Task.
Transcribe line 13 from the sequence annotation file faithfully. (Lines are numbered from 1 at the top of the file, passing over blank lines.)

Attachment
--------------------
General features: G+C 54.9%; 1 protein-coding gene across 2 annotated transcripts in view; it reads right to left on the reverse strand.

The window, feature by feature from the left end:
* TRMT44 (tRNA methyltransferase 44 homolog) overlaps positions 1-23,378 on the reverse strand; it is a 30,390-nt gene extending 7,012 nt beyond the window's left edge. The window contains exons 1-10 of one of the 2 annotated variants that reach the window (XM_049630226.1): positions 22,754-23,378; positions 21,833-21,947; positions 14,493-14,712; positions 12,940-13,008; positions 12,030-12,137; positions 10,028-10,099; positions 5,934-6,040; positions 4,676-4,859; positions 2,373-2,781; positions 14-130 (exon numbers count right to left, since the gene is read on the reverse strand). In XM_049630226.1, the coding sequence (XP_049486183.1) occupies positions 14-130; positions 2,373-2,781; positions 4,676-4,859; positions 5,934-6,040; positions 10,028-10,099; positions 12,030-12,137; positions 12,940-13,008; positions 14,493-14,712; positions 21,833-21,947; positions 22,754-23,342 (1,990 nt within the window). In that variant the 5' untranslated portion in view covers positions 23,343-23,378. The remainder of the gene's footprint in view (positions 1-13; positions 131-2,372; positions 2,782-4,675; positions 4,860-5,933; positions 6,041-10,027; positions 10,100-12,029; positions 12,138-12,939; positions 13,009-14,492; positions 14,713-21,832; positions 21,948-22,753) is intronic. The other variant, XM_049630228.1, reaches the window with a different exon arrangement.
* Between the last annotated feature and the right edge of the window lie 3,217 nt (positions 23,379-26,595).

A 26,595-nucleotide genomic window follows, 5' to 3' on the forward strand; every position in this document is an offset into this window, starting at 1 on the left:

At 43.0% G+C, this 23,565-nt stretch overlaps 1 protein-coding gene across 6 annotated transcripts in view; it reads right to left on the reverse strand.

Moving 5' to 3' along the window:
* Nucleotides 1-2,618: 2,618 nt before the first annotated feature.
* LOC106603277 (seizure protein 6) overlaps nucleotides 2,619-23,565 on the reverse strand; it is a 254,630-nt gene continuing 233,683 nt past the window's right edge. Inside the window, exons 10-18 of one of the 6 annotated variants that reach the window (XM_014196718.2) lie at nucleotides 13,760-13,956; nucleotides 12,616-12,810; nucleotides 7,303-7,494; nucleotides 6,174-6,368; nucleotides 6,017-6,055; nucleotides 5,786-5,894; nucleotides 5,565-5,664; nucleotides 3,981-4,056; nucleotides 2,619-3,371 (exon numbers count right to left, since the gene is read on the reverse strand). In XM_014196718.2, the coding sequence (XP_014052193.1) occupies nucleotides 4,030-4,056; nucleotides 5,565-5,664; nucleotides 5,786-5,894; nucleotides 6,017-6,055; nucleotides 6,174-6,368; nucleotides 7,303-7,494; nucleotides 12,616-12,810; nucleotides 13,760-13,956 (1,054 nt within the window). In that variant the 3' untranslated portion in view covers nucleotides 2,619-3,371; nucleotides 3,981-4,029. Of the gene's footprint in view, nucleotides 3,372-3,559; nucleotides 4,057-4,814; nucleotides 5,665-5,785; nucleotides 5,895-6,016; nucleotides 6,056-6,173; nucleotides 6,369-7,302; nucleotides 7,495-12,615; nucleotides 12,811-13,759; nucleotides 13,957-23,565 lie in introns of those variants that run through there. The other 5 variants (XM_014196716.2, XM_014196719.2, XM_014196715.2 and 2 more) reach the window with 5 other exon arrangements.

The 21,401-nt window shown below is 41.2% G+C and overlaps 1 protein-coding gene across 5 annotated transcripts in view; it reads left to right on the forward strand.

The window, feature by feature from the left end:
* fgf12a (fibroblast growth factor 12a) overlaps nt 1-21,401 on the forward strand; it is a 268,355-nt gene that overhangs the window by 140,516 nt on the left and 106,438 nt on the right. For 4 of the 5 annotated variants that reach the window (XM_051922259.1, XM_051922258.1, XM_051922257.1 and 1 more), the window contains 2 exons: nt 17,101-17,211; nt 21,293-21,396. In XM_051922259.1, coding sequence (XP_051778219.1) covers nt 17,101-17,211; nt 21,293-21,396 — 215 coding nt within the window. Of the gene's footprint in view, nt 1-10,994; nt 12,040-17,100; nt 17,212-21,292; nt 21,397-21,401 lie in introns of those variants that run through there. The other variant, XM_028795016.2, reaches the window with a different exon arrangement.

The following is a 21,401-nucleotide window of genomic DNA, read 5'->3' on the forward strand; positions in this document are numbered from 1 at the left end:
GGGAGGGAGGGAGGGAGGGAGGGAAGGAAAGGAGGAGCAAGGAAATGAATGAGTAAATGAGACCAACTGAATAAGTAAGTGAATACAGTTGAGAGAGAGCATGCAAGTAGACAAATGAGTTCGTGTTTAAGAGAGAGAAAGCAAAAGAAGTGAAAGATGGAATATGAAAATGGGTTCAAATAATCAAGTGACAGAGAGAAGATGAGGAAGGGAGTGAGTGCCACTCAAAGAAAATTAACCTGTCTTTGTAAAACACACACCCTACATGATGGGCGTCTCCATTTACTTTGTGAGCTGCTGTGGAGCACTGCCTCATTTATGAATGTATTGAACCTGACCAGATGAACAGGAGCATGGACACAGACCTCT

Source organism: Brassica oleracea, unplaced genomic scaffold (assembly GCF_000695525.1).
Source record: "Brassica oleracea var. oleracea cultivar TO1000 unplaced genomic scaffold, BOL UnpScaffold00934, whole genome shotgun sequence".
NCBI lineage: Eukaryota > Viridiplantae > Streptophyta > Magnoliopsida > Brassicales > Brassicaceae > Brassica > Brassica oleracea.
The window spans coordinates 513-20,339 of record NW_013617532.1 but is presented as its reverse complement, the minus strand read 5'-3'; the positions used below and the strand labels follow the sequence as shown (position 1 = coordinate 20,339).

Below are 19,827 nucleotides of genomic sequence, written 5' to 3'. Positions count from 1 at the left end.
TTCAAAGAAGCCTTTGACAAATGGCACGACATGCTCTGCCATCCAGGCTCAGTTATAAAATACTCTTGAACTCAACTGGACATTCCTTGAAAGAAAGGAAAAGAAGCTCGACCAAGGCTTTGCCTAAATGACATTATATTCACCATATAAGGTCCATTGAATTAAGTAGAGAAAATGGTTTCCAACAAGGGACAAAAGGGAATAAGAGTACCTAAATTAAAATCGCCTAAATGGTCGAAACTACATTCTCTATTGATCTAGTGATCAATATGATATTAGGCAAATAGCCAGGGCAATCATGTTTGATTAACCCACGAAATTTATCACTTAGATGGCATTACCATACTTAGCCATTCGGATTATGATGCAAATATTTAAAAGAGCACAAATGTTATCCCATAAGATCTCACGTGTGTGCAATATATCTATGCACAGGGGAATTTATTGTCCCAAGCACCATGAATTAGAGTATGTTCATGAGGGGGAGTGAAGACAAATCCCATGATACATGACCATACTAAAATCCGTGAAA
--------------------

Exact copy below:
The following is a 21,401-nucleotide window of genomic DNA, read 5'->3' on the forward strand; positions in this document are numbered from 1 at the left end: